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Sunday’s Sermon Audio- Judges 1:1-7: Starting Strong

46638940.cached.jpgThis week’s sermon is the first in  the summer series on the book of Judges. The audio did not pick up the first two minutes of the message… here is the basic introduction:

Rhinos can run 30 mph and can only see 30 feet in front of them. This is why a herd of rhinos is called a “crash.” So, if you are standing in a field and a rhino charges at you, it’ll likely crash into you. Here’s the question, is it your problem or the rhino’s problem? Of course, it’s your problem. In fact, whatever gets in a rhino’s way has a problem.

http://patchingcracks.sermon.net/main/main/20690891

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Frog, Toad, Cookies, and Temptation

Originally published in the Patching Cracks column in the Big Sandy Mountaineer 4/24/14. I have done some some editing and made some additions here.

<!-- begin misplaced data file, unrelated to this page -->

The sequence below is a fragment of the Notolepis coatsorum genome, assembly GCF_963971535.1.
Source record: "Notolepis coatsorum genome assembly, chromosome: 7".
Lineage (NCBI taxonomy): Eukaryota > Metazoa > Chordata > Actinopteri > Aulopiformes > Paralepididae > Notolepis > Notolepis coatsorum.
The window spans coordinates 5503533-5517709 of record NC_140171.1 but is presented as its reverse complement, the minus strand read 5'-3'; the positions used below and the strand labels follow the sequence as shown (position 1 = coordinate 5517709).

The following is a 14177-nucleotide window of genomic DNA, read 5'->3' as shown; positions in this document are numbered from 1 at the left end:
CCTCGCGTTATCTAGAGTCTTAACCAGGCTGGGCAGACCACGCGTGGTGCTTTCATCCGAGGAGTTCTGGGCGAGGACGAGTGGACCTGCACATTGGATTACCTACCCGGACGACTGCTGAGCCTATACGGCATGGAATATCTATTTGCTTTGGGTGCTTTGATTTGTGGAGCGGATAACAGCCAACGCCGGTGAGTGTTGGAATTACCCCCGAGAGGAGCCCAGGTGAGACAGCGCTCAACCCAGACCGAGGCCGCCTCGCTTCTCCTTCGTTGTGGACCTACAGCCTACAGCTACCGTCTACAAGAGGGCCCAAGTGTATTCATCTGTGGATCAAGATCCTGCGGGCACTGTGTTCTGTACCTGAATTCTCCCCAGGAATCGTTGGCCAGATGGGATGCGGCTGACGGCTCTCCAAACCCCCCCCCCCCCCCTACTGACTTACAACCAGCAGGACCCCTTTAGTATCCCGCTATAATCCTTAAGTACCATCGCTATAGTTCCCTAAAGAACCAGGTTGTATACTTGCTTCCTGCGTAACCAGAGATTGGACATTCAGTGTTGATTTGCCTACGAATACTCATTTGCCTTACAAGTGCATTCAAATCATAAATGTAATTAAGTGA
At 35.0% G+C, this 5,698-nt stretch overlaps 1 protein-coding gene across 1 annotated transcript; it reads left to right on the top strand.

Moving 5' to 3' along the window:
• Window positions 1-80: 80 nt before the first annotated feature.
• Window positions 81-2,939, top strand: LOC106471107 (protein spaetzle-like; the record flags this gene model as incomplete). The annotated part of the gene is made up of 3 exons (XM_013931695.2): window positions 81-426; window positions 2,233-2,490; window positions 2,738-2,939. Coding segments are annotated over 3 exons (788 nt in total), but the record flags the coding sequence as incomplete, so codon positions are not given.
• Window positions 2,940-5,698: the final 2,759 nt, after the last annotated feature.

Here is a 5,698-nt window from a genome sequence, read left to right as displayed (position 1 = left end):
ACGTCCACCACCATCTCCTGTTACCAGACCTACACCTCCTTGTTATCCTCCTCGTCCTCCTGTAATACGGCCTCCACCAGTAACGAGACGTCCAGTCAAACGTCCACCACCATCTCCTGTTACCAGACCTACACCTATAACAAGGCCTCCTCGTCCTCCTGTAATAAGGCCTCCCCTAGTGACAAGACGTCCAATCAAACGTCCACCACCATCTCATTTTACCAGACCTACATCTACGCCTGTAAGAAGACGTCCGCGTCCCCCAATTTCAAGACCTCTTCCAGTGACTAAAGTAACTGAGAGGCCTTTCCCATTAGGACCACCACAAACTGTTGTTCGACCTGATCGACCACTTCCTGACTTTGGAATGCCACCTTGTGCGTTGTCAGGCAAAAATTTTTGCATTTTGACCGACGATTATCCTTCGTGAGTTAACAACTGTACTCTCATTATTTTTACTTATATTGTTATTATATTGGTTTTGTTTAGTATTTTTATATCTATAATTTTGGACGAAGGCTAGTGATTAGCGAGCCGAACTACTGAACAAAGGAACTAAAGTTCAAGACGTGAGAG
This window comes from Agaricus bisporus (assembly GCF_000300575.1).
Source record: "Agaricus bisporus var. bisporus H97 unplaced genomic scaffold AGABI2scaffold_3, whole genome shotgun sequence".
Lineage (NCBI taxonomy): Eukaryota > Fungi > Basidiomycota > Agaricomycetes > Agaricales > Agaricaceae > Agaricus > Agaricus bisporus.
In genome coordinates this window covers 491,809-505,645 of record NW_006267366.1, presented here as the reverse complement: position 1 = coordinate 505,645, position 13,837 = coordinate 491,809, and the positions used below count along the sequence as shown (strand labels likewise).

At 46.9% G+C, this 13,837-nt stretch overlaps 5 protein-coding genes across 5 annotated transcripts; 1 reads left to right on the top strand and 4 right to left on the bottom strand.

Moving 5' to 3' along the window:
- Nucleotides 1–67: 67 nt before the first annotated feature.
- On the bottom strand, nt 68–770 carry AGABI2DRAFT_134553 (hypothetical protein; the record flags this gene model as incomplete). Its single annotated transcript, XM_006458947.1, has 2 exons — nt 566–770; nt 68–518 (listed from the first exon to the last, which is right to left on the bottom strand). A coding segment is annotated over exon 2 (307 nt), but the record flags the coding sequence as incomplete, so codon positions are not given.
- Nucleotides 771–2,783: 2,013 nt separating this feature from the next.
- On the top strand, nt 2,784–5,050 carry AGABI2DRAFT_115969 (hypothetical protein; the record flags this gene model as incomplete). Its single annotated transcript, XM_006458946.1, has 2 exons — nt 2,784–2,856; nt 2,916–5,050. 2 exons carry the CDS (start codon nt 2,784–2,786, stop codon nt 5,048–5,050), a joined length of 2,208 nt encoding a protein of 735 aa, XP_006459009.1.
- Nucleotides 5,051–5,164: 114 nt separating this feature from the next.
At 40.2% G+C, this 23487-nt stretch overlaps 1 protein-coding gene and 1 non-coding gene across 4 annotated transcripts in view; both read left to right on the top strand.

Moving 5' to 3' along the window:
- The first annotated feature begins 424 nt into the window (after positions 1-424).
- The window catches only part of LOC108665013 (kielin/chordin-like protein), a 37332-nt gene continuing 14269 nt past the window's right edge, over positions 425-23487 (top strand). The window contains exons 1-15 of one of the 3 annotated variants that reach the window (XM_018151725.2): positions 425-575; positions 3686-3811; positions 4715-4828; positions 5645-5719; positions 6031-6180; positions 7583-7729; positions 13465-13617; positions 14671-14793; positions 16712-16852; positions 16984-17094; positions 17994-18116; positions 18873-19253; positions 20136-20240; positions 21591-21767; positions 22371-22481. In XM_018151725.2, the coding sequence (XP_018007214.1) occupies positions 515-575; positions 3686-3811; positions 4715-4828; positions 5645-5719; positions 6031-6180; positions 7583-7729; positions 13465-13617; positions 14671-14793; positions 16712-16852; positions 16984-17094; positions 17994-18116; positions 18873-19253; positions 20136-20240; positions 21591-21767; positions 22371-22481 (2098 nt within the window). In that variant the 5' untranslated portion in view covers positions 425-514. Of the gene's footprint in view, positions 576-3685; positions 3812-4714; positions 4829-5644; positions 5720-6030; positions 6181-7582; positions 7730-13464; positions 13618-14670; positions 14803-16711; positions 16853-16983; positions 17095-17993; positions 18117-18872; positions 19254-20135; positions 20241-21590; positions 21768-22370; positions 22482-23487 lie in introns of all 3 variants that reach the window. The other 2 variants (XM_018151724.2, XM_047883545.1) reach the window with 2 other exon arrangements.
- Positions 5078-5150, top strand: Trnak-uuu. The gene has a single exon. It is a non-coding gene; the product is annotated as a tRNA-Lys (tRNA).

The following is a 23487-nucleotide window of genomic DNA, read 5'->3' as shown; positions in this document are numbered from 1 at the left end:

Frog-and-Toad-illustratio-007.jpgOne of my favorite stories to read my daughter at bedtime is from The Adventures of Frog and Toad. In the story, Toad bakes a batch of cookies. He and Frog discover that they cannot stop eating the cookies because they are too delicious. They begin to devise ways to prevent themselves from eating the cookies by making it more difficult to give in to temptation. Frog called it: “Building up willpower.” They quickly discovered that if they wanted to eat the cookies badly enough they would find a way around obstacles. Eventually, Frog throws away all the cookies and proclaims: “we have lots and lots of willpower.” To which Toad responds: “You may keep it all, Frog, I am going home now to bake a cake.” It’s a funny story with an interesting point. The problem wasn’t the cookies, the problem was that they wanted the cookies more than they wanted to not eat them. The book of James touches on this idea when it addresses the things that are in our lives that cause temptation. It’s easy to blame God for giving us such temptations. However, temptation starts in us and are a product of our fallenness. In Romans Paul describes how the sin living in us seizes upon the law of God as a standard to rebel against. Sin drives us to do things we hate. He describes sin and the ensuing temptation as powerful and ruling over our bodies. As a result of this powerful force within us, even if the things we want are not in front of us, if we want them badly enough, we will go looking for them. Mind you, it is not the case that desire itself is bad. Desire is natural. Desire for food, pleasure, leisure, security, relationships, being right, or anything else are simply a part of how people are designed. Desire becomes destructive when it loses all checks and begins to cause damage. It can be seen in decisions made simply based on a desire with no concern for inevitable consequences and what is right or wrong. A common example is carelessly spoken words that are regretted the moment they are spoken. Other examples include extramarital affairs, the seemingly iron grip that pornography seems to have over the lives of many men, addictions, eating disorders, spending problems, etc. These typically involve normally healthy desires that become distorted and get out of control. James describes this as being dragged away by our own lusts. Ultimately, it’s important to recognize that the source of the problem is within us.